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The Inn of the Sixth Happiness ()


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A tenacious British woman becomes a missionary and runs an inn for travelling merchants in China during the Japanese invasion and the tumultuous years leading up to the Second World War.

Director:
Awards:
  • Nominated for 1 Oscar. Another 3 wins & 6 nominations.
  • See more »
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Cast verified as complete

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...
Gladys Aylward
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Capt. Lin Nan (as Curt Jurgens)
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The Mandarin of Yang Cheng
Michael David ...
Hok-A
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Jeannie Lawson
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Sir Francis Jamison
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Dr. Robinson
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Mr. Murfin
Peter Chong ...
Yang
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Sui-Lan
Edith Sharpe ...
Secretary at China Inland Mission
Joan Young ...
Sir Francis' Cook
Lian-Shin Yang ...
Woman with Baby
Noel Hood ...
Miss Thompson (as Noël Hood)
...
Li
Rest of cast listed alphabetically:
Chris Adcock ...
Russian Soldier (uncredited)
Frank Blaine ...
Madman (uncredited)
Alexis Bobrinskoy ...
Russian Fireman (uncredited)
...
Chinese Dancer (uncredited)
Christopher Chen ...
Tax Collector (uncredited)
Lin Chen ...
Innkeeper's Wife (uncredited)
David Goh ...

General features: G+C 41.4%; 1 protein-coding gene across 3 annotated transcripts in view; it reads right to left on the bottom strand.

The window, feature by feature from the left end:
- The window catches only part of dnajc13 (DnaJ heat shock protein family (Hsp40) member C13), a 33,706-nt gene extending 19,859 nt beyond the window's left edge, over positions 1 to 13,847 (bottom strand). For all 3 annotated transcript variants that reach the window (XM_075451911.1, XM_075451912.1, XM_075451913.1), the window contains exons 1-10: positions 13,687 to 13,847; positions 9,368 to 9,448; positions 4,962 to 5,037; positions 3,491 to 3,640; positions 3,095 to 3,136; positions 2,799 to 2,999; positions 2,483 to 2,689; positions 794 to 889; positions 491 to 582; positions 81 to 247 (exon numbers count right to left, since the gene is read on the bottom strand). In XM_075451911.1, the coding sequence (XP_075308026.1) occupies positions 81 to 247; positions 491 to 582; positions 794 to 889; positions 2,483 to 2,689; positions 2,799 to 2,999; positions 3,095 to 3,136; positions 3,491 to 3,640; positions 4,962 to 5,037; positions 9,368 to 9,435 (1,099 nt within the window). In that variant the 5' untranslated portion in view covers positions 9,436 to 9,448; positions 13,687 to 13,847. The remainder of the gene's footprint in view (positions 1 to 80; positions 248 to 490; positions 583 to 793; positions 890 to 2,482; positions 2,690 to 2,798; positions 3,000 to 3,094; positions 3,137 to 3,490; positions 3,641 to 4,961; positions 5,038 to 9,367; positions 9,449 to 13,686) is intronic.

Japanese Lieutenant (uncredited)
Frank Goh ...
Timothy (uncredited)
Ursula Granville ...
Missionary (uncredited)
George Holdcroft ...
Train Passenger (uncredited)
Ronald Kyaing ...
Young Lin (uncredited)
Judith Lai ...
Sixpence (uncredited)
Ronald Lee ...
Chief Muleteer (uncredited)
Aileen Lewis ...
Train Passenger (uncredited)
Louise Lin ...
Mai Da (uncredited)
Jack Mandeville ...
Train Passenger (uncredited)
Alf Mangan ...
Train Passenger (uncredited)
...
Russian Soldier (uncredited)
André Mikhelson ...
Russian Commissar (uncredited)
Stanislaw Mikula ...
Russian Conductor (uncredited)
Aung Min ...
Buddhist Priest (uncredited)
Mitch Mitchell ...
Bit Part (uncredited)
...
Little boy on train, (uncredited)
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Train Passenger (uncredited)
Myo Toon ...
Chinese Soldier / Mountain Bandit / Prison Guard (uncredited)
Michael Wee ...
Mandarin's Aide (uncredited)
Vincent Wong ...
Chinese Captain (uncredited)
Woffles Wu ...
Orphan Boy (uncredited)
Ye-Min ...
Bai-Bao (uncredited)
...
Bit part (uncredited)
Zed Zakari ...
Chief Prison Guard Reporting Riot (uncredited)
Stanley Zevic ...
Russian Officer (uncredited)

Directed by

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Mark Robson

Written by